The most important question facing us today, both in the US and around the world is just how much of our supposed wealth is real and how much was part of the illusion generated by bubble-mania and the UDB. Most of the actions of various governments and CBs seem aimed at preventing us from answering this question accurately. In The Limits of Optimism we outlined the various elements of the capital structure and it should be immediately apparent why the stock market is the chosen instrument for conjuring chimeras. By coercing a larger and larger percentage of accumulated capital into stocks, Wall Street ensured a large pool of buyers to continue pushing prices higher in complete defiance of fundamentals. By allowing so much of our wealth accumulation to be attached to something so insubstantial, we have collectively ensured the destruction of much of that wealth. Something that falls as soon as anyone wants to sell isn't much of an investment.
Now we see some of the real world impacts of aggressively tying ourselves to the stock market. Once again, the secondary feedback effects may be greater than the primary impact. According to the WSJ:
At the end of 2007, companies in the S&P 500 had a combined pension-plan surplus of about $60 billion, The market selloff in the nine months to late September turned that into a combined deficit of about $75 billion...
Of course that was before October even started and we all know that things didn't go so well during that month either. Double digit declines were the rule for the month - pretty much across the board. The pension obligation and attempt to meet it by speculating in the stock market are yet another example of companies tying their fortunes directly to stock market whims rather than fundamental performance. It worked well for a while - allowing them to report higher profits than justified by actual results as speculative profits allowed them to pay less into the pension funds than a sensible and stable plan would have required. The reverse is now occurring and it's going to be nasty. This is yet ANOTHER headwind for corporate profits as they are forced to pay cash in to make up for speculative losses.
The lesson that should be learned here is "don't gamble with retirement money" but I fear few will choose to learn it until all other avenues have been exhausted. People can usually be counted on to do the right thing after all else fails.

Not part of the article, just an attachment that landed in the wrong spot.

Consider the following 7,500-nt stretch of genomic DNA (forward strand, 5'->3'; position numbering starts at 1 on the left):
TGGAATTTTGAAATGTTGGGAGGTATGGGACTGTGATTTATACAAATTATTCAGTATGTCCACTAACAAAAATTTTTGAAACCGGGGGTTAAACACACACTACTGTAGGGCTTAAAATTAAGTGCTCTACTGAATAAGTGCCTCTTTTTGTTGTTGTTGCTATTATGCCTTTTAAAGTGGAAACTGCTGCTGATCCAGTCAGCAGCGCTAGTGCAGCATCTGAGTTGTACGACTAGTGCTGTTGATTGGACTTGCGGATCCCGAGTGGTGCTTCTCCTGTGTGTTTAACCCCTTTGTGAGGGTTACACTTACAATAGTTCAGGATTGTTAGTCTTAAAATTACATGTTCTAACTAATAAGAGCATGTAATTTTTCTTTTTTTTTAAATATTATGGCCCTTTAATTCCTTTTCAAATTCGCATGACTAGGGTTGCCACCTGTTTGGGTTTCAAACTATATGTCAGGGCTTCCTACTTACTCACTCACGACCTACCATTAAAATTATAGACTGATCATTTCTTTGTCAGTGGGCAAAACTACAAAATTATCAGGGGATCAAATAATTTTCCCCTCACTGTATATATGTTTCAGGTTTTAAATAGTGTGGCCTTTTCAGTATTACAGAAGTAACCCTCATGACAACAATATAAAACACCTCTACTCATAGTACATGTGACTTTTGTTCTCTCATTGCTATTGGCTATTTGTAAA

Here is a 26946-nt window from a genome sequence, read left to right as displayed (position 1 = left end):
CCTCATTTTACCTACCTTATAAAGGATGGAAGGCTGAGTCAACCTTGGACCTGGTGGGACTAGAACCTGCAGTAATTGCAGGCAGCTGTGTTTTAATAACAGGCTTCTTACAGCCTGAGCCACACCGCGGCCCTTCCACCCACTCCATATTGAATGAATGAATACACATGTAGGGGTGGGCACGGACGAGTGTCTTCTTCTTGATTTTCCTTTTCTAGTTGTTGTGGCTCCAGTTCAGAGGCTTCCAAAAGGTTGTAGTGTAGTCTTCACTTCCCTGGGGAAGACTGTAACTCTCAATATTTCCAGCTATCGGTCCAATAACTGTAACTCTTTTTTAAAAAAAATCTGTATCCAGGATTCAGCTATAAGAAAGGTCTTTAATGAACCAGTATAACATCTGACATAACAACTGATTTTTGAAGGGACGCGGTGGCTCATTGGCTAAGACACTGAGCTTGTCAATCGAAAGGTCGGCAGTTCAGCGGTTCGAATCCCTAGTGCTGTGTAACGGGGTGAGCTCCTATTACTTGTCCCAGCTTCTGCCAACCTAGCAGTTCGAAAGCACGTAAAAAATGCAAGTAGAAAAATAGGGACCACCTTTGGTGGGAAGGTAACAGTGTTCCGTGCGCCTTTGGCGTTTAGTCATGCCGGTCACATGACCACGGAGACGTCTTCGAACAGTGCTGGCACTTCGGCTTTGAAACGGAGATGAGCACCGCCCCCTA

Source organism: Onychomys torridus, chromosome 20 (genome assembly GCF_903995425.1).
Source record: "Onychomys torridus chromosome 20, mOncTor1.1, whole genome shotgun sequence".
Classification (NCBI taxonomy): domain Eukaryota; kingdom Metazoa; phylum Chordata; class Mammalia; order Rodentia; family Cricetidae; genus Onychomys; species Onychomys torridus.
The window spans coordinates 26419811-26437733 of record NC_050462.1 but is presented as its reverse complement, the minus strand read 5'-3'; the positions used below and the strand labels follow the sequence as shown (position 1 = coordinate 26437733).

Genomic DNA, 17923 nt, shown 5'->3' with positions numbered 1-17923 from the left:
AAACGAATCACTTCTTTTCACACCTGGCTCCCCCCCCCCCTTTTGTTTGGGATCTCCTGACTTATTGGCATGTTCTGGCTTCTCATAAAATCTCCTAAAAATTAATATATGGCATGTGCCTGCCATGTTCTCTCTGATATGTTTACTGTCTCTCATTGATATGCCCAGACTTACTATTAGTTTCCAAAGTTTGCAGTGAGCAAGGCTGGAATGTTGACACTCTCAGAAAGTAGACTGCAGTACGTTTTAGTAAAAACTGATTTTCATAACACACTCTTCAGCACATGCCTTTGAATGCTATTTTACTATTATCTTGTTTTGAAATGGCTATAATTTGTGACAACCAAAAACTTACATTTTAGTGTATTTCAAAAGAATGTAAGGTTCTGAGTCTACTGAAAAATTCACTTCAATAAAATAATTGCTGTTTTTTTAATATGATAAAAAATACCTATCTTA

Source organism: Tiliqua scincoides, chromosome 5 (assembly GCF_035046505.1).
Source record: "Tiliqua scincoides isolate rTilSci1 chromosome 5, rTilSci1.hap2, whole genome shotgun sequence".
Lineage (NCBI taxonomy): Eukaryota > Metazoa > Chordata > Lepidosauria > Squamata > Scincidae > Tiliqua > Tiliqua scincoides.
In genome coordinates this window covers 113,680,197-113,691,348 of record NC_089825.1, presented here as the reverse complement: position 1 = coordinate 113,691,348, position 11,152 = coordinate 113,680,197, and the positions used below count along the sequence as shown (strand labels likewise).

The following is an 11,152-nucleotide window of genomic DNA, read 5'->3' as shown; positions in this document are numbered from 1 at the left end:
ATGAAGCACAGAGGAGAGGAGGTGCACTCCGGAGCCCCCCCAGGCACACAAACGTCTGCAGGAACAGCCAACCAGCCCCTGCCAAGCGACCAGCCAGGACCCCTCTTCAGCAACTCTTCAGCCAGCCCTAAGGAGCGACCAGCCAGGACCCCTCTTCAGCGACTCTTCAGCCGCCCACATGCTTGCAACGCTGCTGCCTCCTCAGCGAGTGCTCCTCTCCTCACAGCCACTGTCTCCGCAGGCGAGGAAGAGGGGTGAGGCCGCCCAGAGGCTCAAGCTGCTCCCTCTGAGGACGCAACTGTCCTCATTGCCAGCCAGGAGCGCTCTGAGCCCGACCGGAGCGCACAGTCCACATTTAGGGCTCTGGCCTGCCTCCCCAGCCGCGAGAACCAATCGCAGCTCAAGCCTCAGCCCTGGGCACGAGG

Occasionally, I will encounter a supercilious restaurant host who will haughtily ask if we have reservations. When the right mood strikes the answer will sometimes be "yes, but we're planning on eating here anyway." In much the same vein, our prior reservations about the export economies and China in particular have been confirmed with a vengeance recently. Reuters reports that China's PMI hit 44.6 in October - indicating clear and serious contraction in factory output. This now makes three of the last four months down. In addition, recent BBC reports suggest that half of the toy factories in China have shut down since the start of the year.
Keep in mind that we expect a crash and burn in China's economy even if exports stagnate, much less roll over. Government action can partially ameliorate this but only to a small extent. We laid out the full case four months ago in China Syndrome. All of the elements preliminary requirements have now been met for this scenario to play out. The US is desperately trying to prevent a meltdown across the submerging markets with swap lines to exchange valuable dollars for garbage currencies like the Mexican Peso and the Brazilian Real. The temporary availability of dollars in those imploding economies has relieved the pressure from capital flight for the moment and perhaps even caused a small short squeeze for those who were looking for reality to catch up to those nations' financial system. But the banking systems overseas cannot sustain their credit expansion in the face of falling external demand and especially the collapse of primary commodity prices on which their economies rely heavily.